This is the fourth DJB Robert that has been here for accident repairs. They are heavy locos so
when they fall on to a hard surface the damage can be severe. Despite the evidence in the
first photo, this coal-fired one didn't actually suffer too badly in that no boiler damage
was incurred, with only a bent blower valve spindle to deal with. The rest of the impact was
absorbed by the body work, and mainly the cab. The second picture shows it after bashing back
in to shape and a full strip and repaint based on the livery carried by the full-size LYN.
New name plates by MDC to replace the wooden originals finished the job nicely.
Accucraft Lynton & Barnstaple Railway 2-6-2T No. 190 LYD
An Accucraft L&B 2-6-2T modified to reproduce the look of LYD based at the Festiniog Railway
here in North Wales. The full-size LYD was completed only a few years ago and is a
reproduction of the original L&B Manning Wardle locos. It was based on last-built LEW and so
has a flat cab back, unlike the earlier locos which have a visible rear coal bunker, but it
is not an exact copy. Accucraft themselves produced a limited run of these locos in the
guise of LYD but these were simply done by changing the name and number and they did not
include the modifications made to allow its use on the Festiniog, The model shown here
has those modifications and reproduces the full-size LYD as closely as it has been possible
to do. The modifications included:
- Tighter radius on the cab roof edges and consequent modifications to the cab
sides (to allow the loco to pass through restricted clearance tunnels).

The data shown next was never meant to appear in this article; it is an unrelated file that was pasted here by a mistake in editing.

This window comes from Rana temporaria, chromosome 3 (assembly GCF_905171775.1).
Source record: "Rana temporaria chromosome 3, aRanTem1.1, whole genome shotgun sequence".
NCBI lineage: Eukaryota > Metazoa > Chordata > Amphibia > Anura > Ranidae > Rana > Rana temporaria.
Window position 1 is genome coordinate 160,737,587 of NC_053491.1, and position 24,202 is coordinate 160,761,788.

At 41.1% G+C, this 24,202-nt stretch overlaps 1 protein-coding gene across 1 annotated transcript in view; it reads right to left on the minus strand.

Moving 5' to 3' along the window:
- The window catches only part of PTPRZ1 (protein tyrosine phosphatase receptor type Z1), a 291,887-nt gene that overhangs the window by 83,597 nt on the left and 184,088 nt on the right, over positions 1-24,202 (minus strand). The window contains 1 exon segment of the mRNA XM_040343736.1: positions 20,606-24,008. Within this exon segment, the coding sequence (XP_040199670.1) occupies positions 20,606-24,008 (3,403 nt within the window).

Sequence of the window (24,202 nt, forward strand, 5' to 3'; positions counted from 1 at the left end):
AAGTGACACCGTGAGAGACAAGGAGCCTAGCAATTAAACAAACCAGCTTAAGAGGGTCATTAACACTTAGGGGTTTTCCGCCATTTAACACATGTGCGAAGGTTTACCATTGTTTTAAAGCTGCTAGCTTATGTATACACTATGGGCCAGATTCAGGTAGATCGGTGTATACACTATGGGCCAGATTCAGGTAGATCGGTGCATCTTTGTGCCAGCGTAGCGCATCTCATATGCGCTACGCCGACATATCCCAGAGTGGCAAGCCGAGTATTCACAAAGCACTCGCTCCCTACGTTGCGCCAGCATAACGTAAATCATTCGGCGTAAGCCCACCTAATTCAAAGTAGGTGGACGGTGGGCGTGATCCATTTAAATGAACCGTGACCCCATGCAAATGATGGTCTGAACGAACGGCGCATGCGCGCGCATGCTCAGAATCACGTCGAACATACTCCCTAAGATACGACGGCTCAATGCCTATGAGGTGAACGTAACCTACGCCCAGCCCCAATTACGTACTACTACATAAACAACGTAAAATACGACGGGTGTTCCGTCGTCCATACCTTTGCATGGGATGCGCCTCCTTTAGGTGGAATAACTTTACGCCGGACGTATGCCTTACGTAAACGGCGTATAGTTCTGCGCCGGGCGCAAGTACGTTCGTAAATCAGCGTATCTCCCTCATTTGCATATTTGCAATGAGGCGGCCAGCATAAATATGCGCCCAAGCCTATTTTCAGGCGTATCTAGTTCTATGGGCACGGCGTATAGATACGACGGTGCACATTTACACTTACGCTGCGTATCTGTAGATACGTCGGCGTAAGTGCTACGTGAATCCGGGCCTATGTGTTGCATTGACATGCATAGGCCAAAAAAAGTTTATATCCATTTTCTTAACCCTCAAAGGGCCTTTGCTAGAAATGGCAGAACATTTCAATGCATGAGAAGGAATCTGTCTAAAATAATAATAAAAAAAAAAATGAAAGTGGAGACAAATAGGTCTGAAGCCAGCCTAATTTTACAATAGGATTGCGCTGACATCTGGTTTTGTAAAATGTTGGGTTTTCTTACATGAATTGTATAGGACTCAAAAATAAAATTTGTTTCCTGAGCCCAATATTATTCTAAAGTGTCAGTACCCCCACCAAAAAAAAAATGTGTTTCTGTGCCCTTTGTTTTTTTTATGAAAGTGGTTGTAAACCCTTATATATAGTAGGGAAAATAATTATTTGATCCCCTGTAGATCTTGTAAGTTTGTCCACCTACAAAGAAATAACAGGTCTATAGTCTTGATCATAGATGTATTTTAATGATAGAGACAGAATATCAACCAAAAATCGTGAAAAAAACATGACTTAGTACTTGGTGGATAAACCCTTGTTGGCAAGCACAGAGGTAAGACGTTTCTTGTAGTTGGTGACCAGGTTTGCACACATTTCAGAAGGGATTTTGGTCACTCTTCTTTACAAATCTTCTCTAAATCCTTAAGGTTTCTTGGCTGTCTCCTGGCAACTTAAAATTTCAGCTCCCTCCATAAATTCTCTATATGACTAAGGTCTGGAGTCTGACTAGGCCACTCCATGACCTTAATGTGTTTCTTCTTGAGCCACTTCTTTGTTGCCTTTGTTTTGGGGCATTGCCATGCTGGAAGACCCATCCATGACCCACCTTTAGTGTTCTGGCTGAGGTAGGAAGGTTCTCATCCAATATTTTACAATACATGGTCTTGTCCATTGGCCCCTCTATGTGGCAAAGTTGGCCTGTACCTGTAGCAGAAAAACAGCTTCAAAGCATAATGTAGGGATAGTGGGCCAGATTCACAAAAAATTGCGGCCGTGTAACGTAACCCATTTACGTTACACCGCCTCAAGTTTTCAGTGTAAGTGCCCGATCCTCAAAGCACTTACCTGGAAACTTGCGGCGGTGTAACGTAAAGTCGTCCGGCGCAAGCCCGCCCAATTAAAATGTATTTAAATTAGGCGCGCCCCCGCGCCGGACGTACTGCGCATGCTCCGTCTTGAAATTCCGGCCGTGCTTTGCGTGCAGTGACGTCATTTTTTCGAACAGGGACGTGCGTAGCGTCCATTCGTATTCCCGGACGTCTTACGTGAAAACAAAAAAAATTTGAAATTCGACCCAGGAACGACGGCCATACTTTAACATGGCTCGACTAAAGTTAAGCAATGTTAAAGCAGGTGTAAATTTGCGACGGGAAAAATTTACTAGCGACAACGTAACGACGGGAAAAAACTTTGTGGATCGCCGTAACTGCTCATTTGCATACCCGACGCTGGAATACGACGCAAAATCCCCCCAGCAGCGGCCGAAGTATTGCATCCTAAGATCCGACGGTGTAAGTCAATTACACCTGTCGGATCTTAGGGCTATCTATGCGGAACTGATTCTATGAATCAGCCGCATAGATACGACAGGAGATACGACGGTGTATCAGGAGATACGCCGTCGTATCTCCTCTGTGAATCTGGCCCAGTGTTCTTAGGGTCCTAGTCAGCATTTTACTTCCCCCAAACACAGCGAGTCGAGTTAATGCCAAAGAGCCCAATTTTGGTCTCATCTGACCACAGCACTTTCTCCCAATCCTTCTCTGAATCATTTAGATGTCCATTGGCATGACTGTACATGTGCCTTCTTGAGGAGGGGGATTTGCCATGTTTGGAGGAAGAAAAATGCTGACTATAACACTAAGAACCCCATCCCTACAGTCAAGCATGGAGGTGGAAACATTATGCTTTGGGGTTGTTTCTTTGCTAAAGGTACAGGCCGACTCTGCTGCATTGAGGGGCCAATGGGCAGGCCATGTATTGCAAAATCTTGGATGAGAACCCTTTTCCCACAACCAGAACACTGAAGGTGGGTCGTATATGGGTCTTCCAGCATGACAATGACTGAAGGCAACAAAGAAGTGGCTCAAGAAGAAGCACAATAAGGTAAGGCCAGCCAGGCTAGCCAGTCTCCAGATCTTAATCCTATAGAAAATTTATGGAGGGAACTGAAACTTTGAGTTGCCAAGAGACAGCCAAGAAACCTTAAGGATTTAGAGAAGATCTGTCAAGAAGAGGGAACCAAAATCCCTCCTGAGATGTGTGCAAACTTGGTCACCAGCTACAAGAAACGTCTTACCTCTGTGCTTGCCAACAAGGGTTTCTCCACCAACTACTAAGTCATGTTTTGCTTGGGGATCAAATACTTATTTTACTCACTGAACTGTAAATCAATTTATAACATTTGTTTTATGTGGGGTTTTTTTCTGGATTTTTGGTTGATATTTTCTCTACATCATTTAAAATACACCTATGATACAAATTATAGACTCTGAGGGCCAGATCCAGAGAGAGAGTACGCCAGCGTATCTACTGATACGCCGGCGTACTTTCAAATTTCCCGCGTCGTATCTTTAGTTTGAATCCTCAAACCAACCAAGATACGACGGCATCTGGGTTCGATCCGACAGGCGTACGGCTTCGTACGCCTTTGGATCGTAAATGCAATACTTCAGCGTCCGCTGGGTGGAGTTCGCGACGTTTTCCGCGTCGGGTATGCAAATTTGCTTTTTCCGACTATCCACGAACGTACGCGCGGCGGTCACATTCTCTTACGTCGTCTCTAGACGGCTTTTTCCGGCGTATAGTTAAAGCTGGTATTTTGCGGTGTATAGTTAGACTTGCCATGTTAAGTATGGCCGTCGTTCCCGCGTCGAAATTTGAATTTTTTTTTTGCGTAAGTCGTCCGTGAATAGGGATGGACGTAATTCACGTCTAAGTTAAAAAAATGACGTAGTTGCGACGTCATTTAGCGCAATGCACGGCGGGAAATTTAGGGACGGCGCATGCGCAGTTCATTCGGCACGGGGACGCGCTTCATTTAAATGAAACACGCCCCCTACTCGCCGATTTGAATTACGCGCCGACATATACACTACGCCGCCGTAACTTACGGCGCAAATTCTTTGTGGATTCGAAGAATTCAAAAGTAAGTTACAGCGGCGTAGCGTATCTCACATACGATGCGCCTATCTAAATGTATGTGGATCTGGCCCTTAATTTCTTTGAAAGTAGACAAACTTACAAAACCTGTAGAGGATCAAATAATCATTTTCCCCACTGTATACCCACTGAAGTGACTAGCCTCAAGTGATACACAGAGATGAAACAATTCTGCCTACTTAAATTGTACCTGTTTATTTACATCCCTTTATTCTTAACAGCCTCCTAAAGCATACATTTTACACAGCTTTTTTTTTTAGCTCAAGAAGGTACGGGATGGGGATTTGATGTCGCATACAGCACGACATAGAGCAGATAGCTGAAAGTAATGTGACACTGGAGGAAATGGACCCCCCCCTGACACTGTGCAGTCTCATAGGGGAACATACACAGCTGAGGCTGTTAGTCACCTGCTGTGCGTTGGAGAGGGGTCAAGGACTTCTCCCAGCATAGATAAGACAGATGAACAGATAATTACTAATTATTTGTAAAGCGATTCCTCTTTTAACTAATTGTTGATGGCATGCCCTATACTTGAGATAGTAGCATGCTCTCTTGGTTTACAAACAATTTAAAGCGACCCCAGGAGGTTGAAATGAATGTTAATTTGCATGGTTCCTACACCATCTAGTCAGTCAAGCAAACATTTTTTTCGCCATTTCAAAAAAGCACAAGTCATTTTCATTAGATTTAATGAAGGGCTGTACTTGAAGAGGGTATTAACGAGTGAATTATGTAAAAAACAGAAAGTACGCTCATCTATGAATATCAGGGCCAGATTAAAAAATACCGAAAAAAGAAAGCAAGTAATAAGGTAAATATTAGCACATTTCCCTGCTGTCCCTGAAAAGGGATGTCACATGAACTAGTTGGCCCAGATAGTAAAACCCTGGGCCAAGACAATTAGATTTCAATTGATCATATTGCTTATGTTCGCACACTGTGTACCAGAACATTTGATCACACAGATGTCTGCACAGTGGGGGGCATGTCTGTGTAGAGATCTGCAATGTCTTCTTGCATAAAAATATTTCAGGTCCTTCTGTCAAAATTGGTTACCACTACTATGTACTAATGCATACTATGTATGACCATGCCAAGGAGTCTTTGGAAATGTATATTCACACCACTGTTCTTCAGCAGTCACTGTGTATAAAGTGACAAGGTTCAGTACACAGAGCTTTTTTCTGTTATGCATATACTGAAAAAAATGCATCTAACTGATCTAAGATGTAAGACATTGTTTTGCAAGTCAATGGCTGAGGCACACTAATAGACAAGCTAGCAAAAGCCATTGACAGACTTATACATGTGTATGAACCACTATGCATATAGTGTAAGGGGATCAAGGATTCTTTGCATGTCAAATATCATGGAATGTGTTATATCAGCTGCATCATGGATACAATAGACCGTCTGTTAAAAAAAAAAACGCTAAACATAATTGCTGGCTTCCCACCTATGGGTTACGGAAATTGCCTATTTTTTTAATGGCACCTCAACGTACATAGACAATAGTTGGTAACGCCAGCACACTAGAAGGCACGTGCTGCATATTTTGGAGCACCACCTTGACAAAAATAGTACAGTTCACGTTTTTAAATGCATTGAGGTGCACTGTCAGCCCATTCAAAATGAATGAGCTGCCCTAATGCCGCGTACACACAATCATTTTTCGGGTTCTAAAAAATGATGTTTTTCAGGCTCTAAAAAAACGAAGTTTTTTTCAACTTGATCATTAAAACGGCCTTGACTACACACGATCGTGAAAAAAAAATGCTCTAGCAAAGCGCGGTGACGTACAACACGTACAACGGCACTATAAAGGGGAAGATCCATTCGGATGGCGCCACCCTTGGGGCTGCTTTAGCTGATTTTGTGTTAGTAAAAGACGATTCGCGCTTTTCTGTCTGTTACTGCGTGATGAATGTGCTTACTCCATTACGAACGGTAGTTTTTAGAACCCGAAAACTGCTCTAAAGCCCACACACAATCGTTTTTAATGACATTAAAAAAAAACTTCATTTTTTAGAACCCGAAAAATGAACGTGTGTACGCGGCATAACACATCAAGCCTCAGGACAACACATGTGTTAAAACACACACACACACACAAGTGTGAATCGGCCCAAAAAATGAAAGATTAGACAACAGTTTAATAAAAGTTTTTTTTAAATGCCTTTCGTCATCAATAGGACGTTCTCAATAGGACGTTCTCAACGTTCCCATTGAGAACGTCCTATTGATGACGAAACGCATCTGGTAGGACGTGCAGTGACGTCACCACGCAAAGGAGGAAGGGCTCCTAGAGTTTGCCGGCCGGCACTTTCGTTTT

- Addition of steps on the tank fronts.
- Larger coal bunkers.
- Fitting of two dummy whistles to replace the one provided.
- Repositioning of the rear lamp bracket.
The body was stripped and repainted in a more authentic shade of green, and was then lined
in white with black edging, including the cab back (LEW's cab back was always plain green
with no lining). The cab front, boiler and tank tops were repainted in satin black to match
the full-size LYD. Name, number and works plates were specially made by MDC.
Roundhouse Engineering Mr. Merlin's Pooter 0-4-0T PENTREFELIN
Could this be the rarest Roundhouse Engineering loco type...? It was back in 1986 that this
model first appeared, but only a very limited number were made. It is a Mr. Merlin's Pooter.
I can find very little about these on the internet, with the prime source being Roundhouse's
own "History & Museum" page and which includes the only picture
I could find of one.
From the Roundhouse History & Museum page: "Tom Cooper, formerly of Merlin locomotives
commissioned Roundhouse to produce locomotives for him when he parted company with Merlin.
Tom advertised this under his "Steamlines Models and Publications" banner as Mr. Merlin's
Pooter though it was known as Thomas's Tank Engine at the factory. Not many were produced
before Tom moved onto fresh pastures and the model was withdrawn early 1987.".
After a few modifications, including to the boiler steam turrets, it reappeared a year or so